October 27, 2005

Food and Drug Administration
Division of Dockets Management
5630 Fishers Lane
Room 1061
Rockville, MD 20852

Subj: Docket No. 2005N-0345
RIN 0910-AF72

Dear Sir or Madam:

On August 26, 2005, the Food and Drug Administration invited public comment on the circumstances under which an active ingredient may be simultaneously marketed in both prescription and over-the-counter form. The August 26 notice of proposed rulemaking comes on the heels of, and is in response to, an earlier proposal to make the Plan B “morning-after” or “emergency contraception” pill available over the counter to persons over the age of 16. The FDA’s stated concern about the legality and practicability of making any active ingredient available over the counter to a subpopulation, of which Plan B would be one instance if that application were granted, prompted the August 26 notice of proposed rulemaking.

In response to the August 26 notice, we submit the following comments on behalf of the United States Conference of Catholic Bishops. Our views, while specific to Plan B, have a bearing on the broader question whether and when, as a practical matter, the FDA would be able to enforce a regimen in which a product is made available to a subpopulation by prescription only.

We believe, as we stated in previously filed comments, that permitting over-the-counter sale of Plan B would be detrimental to minors (and adults) notwithstanding any effort to limit marketing to adults. See our comments of August 12, 2005, and December 5, 2003, on file with the FDA and available at www.usccb.org/ogc/ruleind.shtml.

First, if Plan B became available over-the-counter, even if such availability were ostensibly limited to adults, it would as a practical matter make it easier for minors to obtain the drug without a physician’s or parent’s involvement. A minor could procure the drug indirectly through a non-parental adult, or might obtain it directly as a result of lax enforcement by the pharmacy, misrepresentation, or theft.

Second, without parental involvement and professional oversight, minors with access to Plan B may rely upon and use it to the detriment of their health. It can be expected, for example, that many girls (indeed many adult women) will take Plan B multiple times rather than as recommended. See Scottish Council on Human Bioethics, “Briefing Paper on the Morning-After-Pill” ¶ 2.2 (Jan. 2002) (citing studies showing high repeat use). In our previous comments, we pointed out the significant health risks that would be occasioned by the absence of clinical oversight and monitoring. A child will not always appreciate these risks or necessarily understand where to turn when complications arise.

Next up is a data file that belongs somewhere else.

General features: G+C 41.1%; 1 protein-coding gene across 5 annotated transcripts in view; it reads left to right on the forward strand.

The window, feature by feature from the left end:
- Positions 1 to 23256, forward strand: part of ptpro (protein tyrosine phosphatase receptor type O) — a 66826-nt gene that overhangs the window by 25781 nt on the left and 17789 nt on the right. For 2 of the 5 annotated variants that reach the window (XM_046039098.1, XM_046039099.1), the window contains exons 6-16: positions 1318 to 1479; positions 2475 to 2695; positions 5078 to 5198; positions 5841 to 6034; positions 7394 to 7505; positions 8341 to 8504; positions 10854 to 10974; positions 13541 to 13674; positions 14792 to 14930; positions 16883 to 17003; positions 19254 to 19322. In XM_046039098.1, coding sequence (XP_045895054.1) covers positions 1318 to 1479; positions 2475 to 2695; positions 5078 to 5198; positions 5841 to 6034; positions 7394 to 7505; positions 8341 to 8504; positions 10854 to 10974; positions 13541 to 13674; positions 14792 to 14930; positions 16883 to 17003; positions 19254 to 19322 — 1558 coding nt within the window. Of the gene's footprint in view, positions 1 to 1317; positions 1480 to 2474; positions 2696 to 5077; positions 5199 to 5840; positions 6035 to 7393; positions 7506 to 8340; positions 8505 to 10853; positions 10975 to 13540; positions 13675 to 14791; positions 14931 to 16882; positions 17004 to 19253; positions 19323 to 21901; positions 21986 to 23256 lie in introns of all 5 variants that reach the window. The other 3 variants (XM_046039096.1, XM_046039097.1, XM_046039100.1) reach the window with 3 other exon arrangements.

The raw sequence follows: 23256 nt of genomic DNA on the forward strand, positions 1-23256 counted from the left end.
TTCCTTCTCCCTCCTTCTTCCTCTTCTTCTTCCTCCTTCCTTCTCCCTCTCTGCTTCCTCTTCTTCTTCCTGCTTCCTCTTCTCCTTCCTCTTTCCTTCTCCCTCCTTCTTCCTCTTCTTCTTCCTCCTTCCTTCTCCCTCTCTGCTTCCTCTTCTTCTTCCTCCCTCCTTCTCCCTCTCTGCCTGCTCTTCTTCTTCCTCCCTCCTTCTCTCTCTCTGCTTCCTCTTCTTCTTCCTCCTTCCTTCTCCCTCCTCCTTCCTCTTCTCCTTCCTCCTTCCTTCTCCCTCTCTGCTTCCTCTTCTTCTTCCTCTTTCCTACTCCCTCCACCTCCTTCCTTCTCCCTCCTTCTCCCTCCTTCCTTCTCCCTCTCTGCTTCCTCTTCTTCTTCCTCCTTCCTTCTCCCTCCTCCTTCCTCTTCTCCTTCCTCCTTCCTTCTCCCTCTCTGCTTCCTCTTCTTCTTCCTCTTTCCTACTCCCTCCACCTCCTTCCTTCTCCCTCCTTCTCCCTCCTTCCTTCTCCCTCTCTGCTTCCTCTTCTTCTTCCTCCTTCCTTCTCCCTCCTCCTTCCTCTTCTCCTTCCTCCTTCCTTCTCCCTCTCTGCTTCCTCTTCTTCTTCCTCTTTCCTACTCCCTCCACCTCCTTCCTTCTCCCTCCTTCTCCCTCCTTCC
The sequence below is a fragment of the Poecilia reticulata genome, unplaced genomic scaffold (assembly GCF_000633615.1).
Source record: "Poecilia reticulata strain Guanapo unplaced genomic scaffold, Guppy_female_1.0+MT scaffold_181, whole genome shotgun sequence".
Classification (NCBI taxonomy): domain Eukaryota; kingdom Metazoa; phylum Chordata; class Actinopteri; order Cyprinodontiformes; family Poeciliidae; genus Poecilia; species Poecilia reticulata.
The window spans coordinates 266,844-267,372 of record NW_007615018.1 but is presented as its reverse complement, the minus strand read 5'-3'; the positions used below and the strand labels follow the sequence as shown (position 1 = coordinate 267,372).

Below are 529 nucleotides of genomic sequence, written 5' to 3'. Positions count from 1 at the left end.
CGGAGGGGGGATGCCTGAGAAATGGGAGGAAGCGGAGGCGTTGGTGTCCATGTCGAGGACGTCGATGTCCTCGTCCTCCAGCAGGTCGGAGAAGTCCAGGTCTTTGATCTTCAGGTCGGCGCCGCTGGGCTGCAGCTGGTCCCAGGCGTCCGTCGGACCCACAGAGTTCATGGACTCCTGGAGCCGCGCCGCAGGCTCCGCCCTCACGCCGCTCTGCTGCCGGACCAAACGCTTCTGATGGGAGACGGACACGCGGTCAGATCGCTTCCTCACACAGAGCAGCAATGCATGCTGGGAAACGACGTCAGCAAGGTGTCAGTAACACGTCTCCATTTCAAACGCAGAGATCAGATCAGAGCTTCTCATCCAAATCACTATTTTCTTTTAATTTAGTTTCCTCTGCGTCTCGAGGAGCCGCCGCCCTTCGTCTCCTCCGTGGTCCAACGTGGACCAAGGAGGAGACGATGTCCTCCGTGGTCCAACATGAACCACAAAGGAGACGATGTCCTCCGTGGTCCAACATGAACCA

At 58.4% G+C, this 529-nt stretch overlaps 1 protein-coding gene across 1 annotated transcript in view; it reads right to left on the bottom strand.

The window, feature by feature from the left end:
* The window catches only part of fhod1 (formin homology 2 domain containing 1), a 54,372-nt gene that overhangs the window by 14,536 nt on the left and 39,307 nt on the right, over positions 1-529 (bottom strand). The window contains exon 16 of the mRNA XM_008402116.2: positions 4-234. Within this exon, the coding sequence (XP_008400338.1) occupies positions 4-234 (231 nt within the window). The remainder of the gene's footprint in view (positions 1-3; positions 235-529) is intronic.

Third, over-the-counter availability will undermine efforts to encourage parents’ participation in decisions affecting the health of their dependent minor children at a time when the Administration, in other contexts, has been promoting and defending such efforts. See, e.g., Brief for the United States as Amicus Curiae Supporting Petitioner, Ayotte v. Planned Parenthood of Northern New England (U.S.) (No. 04-1144), urging the Supreme Court to uphold a requirement of parental notice for minors seeking an abortion.

Fourth, over-the-counter availability has implications for whether consent will be truly informed. Girls (and many adult women, for that matter) may be unaware that in some circumstances Plan B can have an abortifacient effect by interfering with the survival of a newly conceived human being. Over-the-counter use does nothing to educate potential users of Plan B in this regard – indeed, Plan B has been widely promoted as not causing abortion – and will only increase the likelihood of continued ignorance about the drug’s mechanisms, which in turn affects whether consent to its use is truly informed.

Fifth, over-the-counter availability will likely compound the pressure already being placed upon health care providers and professionals to violate their conscience. Even now there are published reports in some jurisdictions of efforts to require pharmacies and pharmacists to carry Plan B and make it available notwithstanding their conscientious objection to the drug, and that effort has already resulted in litigation.

In raising these issues, we do not write on a blank slate. Our previous comments of December 5, 2003, and August 12, 2005, referenced above, discuss these and related concerns at greater length. For the reasons set out here and in our previously filed comments, Plan B is one instance of a drug in which over-the-counter availability, either generally or to a subpopulation, would be injurious to many – children and adults, as well as health care providers and professionals.

We ask the FDA to reject the current application, and any subsequent application, to make Plan B available over the counter either generally or to any subpopulation.


Mark E. Chopko
General Counsel

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